- Series: Superman in the
- Paperback: 224 pages
- Publisher: DC Comics (November 1, 2000)
- Language: English
- ISBN-10: 1563896389
- ISBN-13: 978-1563896385
- Product Dimensions: 6.6 x 0.5 x 10.1 inches
- Shipping Weight: 10.9 ounces
- Average Customer Review: 4.0 out of 5 stars See all reviews (11 customer reviews)
- Amazon Best Sellers Rank: #1,257,112 in Books (See Top 100 in Books)
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Superman in the Seventies Paperback – November 1, 2000
Deluxe graphic novels
Premium editions of classic titles including "Preacher," "The Sandman," and more. Learn more
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Top Customer Reviews
Some shortcomings of this collection: It would probably have been more fun to read some of the stories in the entire run (like Marvel Essentials) than on a single-issue basis as they are presented in this TPB. E.g. "Superman breaks free" is actually the first book of O'Neil's Sandman saga; the Jimmy Olsen story is the first of around 20 (?) issues which Kirby wrote. It is a shame that DC has decided not to reprint these classic runs anywhere, since it will cost a bomb for anyone to try to collect the original copies of these comics. Another omission that everyone complains is the story arc in Superman #296-299 "Who took the Super out of Superman?"
In spite of all the shortcomings, I feel that this collection will give the reader a good sampling of pre-crisis superman stories. There are many classic moments in this TPB: Superman eating Kryptonite (!); Superman playing billards with planets; plus time-travel, aliens, inter-galactic travel all thrown in for good measure.Read more ›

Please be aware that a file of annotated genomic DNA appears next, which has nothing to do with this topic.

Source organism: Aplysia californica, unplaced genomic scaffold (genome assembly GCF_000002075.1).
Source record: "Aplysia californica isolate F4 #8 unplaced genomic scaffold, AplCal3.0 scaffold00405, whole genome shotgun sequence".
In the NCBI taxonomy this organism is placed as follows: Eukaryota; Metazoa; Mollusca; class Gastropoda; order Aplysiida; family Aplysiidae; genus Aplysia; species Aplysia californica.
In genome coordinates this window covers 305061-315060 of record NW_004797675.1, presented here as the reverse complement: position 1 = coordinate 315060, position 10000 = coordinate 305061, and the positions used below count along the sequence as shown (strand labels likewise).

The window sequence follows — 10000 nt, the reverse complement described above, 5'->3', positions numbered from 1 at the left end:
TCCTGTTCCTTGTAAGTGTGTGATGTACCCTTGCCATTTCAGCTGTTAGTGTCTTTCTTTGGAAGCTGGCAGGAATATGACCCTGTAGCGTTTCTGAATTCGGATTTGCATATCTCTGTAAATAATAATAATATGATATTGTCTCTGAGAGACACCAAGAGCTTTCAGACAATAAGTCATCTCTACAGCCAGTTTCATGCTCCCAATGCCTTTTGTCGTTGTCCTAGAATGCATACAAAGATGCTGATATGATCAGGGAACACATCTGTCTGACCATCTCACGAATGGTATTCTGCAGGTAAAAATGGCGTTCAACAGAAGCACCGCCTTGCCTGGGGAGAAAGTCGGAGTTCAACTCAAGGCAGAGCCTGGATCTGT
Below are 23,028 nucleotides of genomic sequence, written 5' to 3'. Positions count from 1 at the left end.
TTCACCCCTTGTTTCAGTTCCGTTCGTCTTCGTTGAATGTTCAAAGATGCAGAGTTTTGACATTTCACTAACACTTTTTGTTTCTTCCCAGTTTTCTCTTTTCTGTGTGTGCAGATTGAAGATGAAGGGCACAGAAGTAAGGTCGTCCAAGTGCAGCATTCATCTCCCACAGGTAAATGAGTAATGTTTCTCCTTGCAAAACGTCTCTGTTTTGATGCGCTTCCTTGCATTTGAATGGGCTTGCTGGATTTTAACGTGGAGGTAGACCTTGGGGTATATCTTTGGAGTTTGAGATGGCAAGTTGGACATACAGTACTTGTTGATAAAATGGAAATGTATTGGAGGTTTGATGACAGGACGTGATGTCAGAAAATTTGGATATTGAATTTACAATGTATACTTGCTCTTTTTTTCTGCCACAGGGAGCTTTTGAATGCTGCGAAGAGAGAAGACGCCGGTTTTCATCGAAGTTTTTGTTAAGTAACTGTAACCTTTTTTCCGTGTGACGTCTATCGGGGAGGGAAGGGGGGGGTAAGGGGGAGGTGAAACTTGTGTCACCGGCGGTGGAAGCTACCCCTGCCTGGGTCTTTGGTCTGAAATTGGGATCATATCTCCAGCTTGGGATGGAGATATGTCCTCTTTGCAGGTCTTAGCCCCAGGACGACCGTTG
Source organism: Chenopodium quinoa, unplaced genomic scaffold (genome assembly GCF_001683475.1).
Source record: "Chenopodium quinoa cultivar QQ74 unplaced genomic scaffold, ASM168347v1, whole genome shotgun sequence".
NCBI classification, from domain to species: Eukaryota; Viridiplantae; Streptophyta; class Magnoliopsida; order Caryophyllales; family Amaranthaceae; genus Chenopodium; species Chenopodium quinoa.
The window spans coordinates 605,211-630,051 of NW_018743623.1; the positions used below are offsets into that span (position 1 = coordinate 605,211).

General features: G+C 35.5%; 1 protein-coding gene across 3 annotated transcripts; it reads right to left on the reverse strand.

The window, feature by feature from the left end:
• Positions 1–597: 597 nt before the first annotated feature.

OK, as you can tell from that list, the comics seem somewhat jumbled or randomized. And, as several of the stories were multi-issue, it is rather sad that you can’t keep reading to find out how the Man of Steel overcomes the bad guy. But, in spite of all that, this book is really great! The stories included are all very interesting, and it is great to look back to the Superman of a different era.
An added little bonus to this book is the introduction, which was written by Christopher Reeve, Hollywood’s Superman, and a bit of a hero in his own right. This is a really good book, and I highly recommend it.
Sadly, with the exceptions of "Superman Breaks Loose" and a few other tales, most of the stories in this book suffer from horrible print quality. "Must There Be a Superman?", so beautifully printed in THE GREATEST SUPERMAN STORIES EVER TOLD, is presented here in a very sloppy, messy print; the prints look dirty and neglected, and the usually clean artwork by guys like Curt Swan looks uncharacteristically ragged. Did somebody forget to remaster the stories before sending them off to be colored? Had the print quality on all the stories been top-notch, this book would have gotten a five for the (mostly) terrific tales it collects. But since most of the stories were shoddily printed, I have to dock a star from the rating. Still, the stories alone are worth the price.
Most Recent Customer Reviews
If you like the 1970s period in graphic art you might want to pick this up even if you aren't a big superman fan it's worth a read.Published 7 months ago by thirdtwin
I never paid much attention to Superman before Crisis on Infinite Earths. In my earlier years, I preferred the more humanized heroes from Marvel to the world-recognized icons from... Read morePublished on July 19, 2005 by Babytoxie
I have to say I didn't expect much , but this is less then that , though some where good starters & some where good end, there is a lot to noticed in between, as if they wonted... Read morePublished on January 22, 2001 by email@example.com
Great book! Lots of beautiful artwork and great stories that I haven't seen since I was a kid. The only bad thing is that "Superman 2001" from Superman #300 was not... Read morePublished on November 27, 2000